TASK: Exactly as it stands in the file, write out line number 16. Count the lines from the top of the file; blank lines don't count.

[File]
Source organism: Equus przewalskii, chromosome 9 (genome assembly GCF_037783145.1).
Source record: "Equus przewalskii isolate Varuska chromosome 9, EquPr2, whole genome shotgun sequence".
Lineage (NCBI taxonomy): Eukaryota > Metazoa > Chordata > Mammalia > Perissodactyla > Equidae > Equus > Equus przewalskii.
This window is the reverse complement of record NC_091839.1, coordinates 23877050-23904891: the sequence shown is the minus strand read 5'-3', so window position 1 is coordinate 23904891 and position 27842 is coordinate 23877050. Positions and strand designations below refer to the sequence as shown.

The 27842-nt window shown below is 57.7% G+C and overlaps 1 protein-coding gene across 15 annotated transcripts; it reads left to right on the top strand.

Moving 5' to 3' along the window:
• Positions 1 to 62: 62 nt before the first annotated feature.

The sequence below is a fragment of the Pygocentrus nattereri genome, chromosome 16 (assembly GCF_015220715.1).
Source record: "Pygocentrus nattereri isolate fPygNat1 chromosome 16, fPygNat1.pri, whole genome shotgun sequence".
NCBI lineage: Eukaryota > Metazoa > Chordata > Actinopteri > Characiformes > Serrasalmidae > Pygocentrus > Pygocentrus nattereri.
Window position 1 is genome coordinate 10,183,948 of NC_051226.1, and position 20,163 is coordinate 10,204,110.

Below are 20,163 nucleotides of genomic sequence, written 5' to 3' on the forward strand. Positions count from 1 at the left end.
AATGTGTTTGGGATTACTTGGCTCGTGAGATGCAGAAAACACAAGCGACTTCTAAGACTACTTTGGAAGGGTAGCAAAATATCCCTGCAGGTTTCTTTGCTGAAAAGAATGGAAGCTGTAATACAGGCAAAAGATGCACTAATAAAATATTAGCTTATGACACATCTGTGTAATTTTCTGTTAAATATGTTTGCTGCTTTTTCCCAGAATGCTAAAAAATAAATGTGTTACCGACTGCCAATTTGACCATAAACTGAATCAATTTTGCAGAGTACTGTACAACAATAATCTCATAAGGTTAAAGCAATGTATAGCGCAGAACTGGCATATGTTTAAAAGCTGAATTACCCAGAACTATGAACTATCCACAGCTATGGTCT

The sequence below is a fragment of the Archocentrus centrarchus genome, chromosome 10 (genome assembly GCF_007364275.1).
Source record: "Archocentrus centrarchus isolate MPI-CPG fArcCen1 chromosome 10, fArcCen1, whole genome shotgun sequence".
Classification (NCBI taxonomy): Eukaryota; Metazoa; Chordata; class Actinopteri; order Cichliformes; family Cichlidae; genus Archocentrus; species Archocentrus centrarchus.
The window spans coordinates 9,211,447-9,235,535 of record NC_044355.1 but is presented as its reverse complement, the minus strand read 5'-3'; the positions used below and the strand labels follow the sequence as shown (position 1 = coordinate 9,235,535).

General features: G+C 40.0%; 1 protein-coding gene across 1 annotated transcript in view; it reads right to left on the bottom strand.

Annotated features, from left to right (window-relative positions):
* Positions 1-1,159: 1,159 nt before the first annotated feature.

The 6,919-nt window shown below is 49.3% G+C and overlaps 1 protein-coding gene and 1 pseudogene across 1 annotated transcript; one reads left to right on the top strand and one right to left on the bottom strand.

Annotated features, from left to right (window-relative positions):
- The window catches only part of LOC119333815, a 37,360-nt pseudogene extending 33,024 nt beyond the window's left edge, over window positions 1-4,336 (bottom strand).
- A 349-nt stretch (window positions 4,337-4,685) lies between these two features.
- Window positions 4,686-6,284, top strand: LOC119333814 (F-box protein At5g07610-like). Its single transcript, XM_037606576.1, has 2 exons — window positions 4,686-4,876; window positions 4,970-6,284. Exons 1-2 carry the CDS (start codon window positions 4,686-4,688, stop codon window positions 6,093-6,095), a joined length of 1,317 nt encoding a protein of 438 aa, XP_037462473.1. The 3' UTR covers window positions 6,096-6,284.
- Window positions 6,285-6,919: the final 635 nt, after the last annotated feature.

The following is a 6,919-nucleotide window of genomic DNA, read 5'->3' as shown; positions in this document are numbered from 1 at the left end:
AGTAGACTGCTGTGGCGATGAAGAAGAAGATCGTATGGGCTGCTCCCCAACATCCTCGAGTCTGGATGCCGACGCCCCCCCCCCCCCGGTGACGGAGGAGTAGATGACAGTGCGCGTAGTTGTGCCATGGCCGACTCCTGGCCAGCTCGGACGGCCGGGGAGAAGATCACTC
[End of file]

Classification (NCBI taxonomy): Eukaryota; Metazoa; Chordata; class Actinopteri; order Cichliformes; family Cichlidae; genus Archocentrus; species Archocentrus centrarchus.